Hotel We Love: Hotel Theodore, Seattle, Washington

Hotel Theodore Seattle AtriumHotel Theodore Seattle Atrium

Courtesy Hotel Theodore

This downtown hotel blends old-world glamour and modern style.

The Theodore in this Seattle hotel's name is a nod to the 36th president, who stayed at the property during and after his term. When it opened in 1930, it was an Art Deco temple, a showcase of the promise of the riches of the Pacific Northwest, and it was all thanks to the help of local creativity and industry, from the furniture makers to the laborers and craftsmen who built the place. It continues to be a tribute to Seattle originality, from the quirky art on the walls to the objects on display chronicling centuries of Washington's innovation culture. (More on that in a moment.) Sleek and sophisticated yet laid-back and casual, Hotel Theodore fuses then and now for a rich and whimsical snapshot of the city.

THE STORY

The building, crowned with a glowing vintage “Roosevelt” sign, was unveiled in 1930. A model of glamour, it featured a grand lobby and Art Deco detailing. Recent renovations kept the bones of the lobby in place and restored the Art Deco touches. It opened to guests in November 2017.

THE QUARTERS

Tufted leather headboards and dark wood furniture calls to mind the vintage elegance of the place, but the technology and little perks (Nespresso coffee makers, retro-looking Tivoli clock radios, luxe linens, oversize LCD televisions) remind you you're very much in the 21st century. And a peek inside the mini fridge reminds you you're very much in Seattle, what with the range of local beers to choose from. Among the 153 rooms, there are nine size options. About 80 percent have king beds, but even the smallest Deluxe Double is luxe and spacious.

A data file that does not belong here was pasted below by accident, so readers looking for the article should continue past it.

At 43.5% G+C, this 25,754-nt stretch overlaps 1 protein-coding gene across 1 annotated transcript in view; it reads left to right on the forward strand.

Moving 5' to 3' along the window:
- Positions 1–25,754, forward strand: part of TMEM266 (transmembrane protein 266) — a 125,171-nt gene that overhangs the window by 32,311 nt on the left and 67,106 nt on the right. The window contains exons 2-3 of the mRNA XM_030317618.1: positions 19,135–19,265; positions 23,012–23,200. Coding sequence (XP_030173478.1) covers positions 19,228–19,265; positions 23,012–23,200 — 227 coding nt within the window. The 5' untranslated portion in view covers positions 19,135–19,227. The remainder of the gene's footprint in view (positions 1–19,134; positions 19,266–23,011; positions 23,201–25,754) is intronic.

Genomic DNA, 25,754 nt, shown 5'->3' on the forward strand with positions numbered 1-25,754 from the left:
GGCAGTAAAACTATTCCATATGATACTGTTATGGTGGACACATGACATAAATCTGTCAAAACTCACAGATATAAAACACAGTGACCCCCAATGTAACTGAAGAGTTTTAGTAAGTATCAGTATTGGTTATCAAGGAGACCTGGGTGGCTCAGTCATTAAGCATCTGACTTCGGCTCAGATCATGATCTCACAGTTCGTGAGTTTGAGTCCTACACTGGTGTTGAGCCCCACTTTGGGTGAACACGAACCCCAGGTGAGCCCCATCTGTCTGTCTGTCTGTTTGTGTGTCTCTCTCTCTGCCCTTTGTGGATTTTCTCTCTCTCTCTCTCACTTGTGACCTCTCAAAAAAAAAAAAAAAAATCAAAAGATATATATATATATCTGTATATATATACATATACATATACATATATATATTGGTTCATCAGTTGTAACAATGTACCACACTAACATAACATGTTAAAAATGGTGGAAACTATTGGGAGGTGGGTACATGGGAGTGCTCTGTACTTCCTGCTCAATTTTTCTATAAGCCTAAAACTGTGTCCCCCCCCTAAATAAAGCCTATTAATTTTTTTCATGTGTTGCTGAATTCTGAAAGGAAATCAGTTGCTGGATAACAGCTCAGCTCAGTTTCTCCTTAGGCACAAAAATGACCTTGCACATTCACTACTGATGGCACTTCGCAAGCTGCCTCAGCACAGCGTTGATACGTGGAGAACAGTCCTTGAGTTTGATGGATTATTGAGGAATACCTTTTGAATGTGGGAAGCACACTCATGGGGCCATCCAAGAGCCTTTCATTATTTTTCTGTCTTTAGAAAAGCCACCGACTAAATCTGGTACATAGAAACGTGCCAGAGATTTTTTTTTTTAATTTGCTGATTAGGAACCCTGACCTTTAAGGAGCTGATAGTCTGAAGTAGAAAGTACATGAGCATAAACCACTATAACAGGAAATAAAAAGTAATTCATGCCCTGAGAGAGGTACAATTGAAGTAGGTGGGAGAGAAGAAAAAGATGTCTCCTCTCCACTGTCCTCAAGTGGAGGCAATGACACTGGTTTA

THE NEIGHBORHOOD

The hotel sits smack in the middle of downtown Seattle, a notably walkable city. An array of local restaurants as well as familiar retailers—Nordstrom, Macy's, H&M—are located within blocks. It takes 15 minutes or less to walk to the famed Pike Place Market or the hip enclave of Belltown, and a little more than that to reach Capital Hill, a popular tourist destination for coffee-loving visitors, as it's home to the sweeping Starbucks Roastery, a veritable carnival of a coffee house with a food court–like setup and a huge roaster that attracts a picture-snapping crowd every few hours when it motors up. There's even a bar. Should you feel like venturing out to the beach or opt for public transportation to and from the airport, the hotel is a few blocks away from a Link light-rail station.

THE FOOD

When it opened, the hotel was a pioneering example of a hotel that emphasized experience, not just practicality. To that end, its original restaurant, the Old West-themed Rough Rider Room, was a destination for visitors and well-heeled locals. That ethos remains at the industrial-chic Rider, where you can watch oyster shuckers in the kitchen and cooks at work at the open wood-fired grill station. The dishes—largely seafood—are simple and unencumbered, yet indulgent. The cocktails, on the other hand, are exercises in zany creativity. Case in point: At the Oyster Bar is a mezcal drink with touch of oyster water. The bar is open until midnight, so take your time with those drinks. The breakfast menu offers decadent sweet and savory options.

For a midday pick-me-up, MADE Coffee, located in the lobby, is very much in line with coffee-obsessed Seattle code, with its offerings of craft java drinks made with beans roasted on a 1949 Balestra wood-fired roaster.

ALL THE REST

About those aforementioned objects on display...The hotel teamed with Seattle’s Museum of History & Industry to curate items that tell an engaging history of the city’s innovative spirit. Take time to visit each floor, where you can find cases displaying everything from axes and saws and other logging tools to the digital insides of Amazon’s Jeff Bezos’s first Kindle to draft tools used in designing Boeing’s early aircrafts. But ask any hotel staffer’s opinion, and she’ll likely tell you her favorite is up on the 17th floor: an early model of native son Eddie Bauer’s first down jacket.

No matter where your day takes you, try to get back to the hotel between 5:30 p.m. and 6:30 p.m. for the aperitivo hour, when they offer complimentary drinks.

RATES & DEETS

Starting at: $149 (November to April), $189 (May to October)

Hotel Theodore 
1531 7th Ave.
Seattle, WA 98101 
(206) 621-1200 / hoteltheodore.com 

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